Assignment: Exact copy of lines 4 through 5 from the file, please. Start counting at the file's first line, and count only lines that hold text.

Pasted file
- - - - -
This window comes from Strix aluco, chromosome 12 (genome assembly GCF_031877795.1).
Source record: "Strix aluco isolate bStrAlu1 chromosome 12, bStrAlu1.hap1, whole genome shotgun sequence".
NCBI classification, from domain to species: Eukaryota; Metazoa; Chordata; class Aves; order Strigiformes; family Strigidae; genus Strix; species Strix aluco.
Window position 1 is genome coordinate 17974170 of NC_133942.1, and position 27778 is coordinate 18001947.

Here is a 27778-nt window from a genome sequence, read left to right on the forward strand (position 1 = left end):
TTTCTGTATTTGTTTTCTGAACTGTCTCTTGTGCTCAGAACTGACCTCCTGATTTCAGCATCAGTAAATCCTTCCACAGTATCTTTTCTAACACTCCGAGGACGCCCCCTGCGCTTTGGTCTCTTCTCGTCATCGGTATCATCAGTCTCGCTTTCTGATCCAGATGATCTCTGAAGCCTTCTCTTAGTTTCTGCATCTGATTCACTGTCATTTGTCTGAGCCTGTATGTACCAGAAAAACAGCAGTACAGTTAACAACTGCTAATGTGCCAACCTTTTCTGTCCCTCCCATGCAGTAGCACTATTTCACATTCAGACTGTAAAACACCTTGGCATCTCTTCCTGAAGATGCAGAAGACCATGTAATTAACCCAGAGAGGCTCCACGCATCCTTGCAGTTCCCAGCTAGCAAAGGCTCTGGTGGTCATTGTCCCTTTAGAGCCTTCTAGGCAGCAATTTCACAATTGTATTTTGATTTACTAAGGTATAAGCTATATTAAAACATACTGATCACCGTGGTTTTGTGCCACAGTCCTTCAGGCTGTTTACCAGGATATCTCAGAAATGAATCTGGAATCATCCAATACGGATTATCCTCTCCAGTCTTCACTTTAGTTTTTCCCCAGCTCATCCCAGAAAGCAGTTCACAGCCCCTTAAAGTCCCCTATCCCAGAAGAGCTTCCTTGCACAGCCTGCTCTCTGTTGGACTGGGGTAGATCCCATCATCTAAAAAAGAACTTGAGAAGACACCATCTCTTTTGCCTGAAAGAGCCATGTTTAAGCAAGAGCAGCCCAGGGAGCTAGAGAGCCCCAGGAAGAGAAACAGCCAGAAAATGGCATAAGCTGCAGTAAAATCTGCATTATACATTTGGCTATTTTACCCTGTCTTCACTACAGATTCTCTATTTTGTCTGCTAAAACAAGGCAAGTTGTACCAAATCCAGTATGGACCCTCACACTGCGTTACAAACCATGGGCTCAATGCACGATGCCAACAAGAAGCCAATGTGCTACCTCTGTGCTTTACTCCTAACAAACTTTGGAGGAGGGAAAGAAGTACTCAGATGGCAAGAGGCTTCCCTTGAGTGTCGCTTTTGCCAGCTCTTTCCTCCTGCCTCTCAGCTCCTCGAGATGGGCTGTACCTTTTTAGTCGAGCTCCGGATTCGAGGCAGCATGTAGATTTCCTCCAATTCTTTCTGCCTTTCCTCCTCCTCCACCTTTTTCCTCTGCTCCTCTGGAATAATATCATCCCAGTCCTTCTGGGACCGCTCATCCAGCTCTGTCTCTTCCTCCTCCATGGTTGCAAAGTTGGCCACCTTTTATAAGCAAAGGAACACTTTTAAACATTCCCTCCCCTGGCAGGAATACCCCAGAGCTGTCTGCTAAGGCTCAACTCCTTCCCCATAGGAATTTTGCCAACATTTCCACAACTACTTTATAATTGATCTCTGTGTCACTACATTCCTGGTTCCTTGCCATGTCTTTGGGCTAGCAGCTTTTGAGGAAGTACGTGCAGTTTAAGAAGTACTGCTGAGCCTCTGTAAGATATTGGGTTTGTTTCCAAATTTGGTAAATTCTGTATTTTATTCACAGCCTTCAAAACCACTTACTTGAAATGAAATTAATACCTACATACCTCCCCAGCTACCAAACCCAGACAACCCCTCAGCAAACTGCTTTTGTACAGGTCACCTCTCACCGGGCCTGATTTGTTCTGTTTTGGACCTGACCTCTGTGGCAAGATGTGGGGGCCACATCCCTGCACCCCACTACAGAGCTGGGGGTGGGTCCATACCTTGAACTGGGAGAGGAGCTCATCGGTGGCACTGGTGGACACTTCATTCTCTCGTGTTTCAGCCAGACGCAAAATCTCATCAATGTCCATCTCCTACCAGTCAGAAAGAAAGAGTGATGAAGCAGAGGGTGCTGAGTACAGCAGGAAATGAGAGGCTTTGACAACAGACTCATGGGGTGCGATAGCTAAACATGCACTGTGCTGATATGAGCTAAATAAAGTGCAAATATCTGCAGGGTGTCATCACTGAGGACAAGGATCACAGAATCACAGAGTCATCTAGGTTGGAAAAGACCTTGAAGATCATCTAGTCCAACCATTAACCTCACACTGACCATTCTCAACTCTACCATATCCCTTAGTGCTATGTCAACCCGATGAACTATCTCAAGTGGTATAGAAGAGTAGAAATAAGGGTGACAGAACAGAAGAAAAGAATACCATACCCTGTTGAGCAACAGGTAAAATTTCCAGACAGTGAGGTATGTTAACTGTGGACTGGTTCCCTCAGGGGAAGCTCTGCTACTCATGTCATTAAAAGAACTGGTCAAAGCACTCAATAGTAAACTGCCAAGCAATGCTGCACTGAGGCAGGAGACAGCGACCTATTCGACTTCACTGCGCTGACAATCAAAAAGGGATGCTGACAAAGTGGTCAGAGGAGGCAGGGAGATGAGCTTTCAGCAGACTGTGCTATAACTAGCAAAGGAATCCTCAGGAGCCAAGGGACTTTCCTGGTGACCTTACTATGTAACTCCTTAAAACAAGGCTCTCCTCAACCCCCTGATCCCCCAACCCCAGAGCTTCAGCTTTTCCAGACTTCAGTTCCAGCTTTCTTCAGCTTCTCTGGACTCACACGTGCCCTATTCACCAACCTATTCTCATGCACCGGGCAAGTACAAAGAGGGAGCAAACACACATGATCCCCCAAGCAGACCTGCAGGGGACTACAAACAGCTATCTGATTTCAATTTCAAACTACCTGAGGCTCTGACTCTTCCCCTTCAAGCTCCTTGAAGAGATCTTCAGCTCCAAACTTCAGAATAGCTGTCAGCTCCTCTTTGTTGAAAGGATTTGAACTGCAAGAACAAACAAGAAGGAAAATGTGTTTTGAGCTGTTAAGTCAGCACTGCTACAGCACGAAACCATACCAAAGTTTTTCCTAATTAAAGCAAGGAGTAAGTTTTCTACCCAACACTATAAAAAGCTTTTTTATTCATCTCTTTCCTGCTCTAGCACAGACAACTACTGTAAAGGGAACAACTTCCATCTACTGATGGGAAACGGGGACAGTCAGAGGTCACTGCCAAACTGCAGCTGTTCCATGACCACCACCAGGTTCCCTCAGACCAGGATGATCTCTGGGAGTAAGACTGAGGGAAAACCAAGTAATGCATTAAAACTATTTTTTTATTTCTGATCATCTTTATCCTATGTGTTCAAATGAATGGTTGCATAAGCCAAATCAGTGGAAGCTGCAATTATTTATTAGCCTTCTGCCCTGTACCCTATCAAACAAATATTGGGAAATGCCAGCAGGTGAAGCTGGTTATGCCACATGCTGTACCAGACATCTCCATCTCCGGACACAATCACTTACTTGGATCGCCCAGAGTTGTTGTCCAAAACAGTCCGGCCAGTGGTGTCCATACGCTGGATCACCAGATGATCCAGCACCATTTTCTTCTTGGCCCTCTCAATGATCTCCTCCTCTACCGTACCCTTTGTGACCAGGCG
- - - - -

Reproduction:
Window position 1 is genome coordinate 17974170 of NC_133942.1, and position 27778 is coordinate 18001947.

Here is a 27778-nt window from a genome sequence, read left to right on the forward strand (position 1 = left end):